This article is being dissected over at Dragon’s Foot, where-in Mike Mearls calculates the complexity increase over editions of D&D.  While I find his means of counting complexity a little odd, I do agree with the conclusion that complexity is most certainly increasing.  And like the posters at DF, I also wonder at his motivations for posting this info and then delaying any real conclusions for a week.  Is 5e on the way?  Will the outcome of his poll actually impact the direction of a new edition?

What I find really disturbing though, is the results at the bottom from previous polls:

Legends & Lore: Poll #2 Results

How much player content would you feel comfortable reading and incorporating into your campaign each year?

  • 97 to 128 pages per month (about 1,200 pages per year): 20.0%
  • 33 to 64 pages per month (about 600 pages per year): 16.4%
  • 241 to 320 pages per month (about 3,600 pages per year): 15.9%
  • 65 to 96 pages per month (about 960 pages per year): 13.4%
  • 129 to 192 pages per month (about 1,800 pages per year): 11.8%
  • 1 to 32 pages per month (about 300 pages per year): 11.8%
  • 193 to 240 pages per month (about 2,400 pages per year): 6.6%
  • Nothing new; all I want and need are the core rules: 4.0%

What kind of stuff do you want the most?

  • More character options (spells, classes, weapons, armor, gear): 24.8%
  • More adventures: 24.3%
  • More info for existing settings: 17.5%
  • More DM options (NPCs, monsters, treasures): 13.4%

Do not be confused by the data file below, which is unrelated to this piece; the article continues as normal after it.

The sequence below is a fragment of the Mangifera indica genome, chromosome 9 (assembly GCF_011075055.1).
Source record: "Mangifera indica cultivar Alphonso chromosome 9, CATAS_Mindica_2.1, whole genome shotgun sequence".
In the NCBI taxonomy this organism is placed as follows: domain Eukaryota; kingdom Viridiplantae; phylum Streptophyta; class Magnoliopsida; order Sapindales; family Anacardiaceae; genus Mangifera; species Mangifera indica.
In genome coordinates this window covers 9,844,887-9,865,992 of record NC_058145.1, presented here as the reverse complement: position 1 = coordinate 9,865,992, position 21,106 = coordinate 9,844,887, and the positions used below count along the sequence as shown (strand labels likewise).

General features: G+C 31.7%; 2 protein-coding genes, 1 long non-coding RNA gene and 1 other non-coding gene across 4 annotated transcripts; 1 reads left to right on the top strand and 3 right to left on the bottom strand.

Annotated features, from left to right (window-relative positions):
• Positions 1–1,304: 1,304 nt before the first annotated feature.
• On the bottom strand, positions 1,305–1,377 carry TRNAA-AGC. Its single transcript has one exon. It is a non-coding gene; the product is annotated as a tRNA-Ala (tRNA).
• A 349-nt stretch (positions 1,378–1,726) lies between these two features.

• New settings: 11.4%
  • More optional rules for DMs (variant critical hits, alternate XP rules): 8.6%

Are these numbers for real?  The majority of players want more character options and at a rate of about 1200 pages per year?  Good golly, am I ever out of sync with the average Wizard’s blog reader.  My D&D books are 64 pages each, for a whopping total of 128 pages, and that’s plenty for me.  The only item in the second list that is at all appealing to me is more adventures, every other option is something I’d flip past quickly and ignore.

There are only two possible conclusions for the numbers above.  The pessimistic view might think the numbers are cooked to justify the direction D&D is already taking.  The pragmatic view might point out that most people going to Wizard’s site and posting on polls have already drunk the kool-aid, and like the direction recent editions have gone, while those of us who disagree avoid that site entirely.

Whatever conclusions you want to draw, I can at least say this for certain: I continue to have no interest at all in what Wizards does to a game that happens to have the same name as an old game I love.  As sad as it makes me, I am clearly no longer their demographic, and I might as well stop reading any news they publish as it’s likely to just make me grumpy.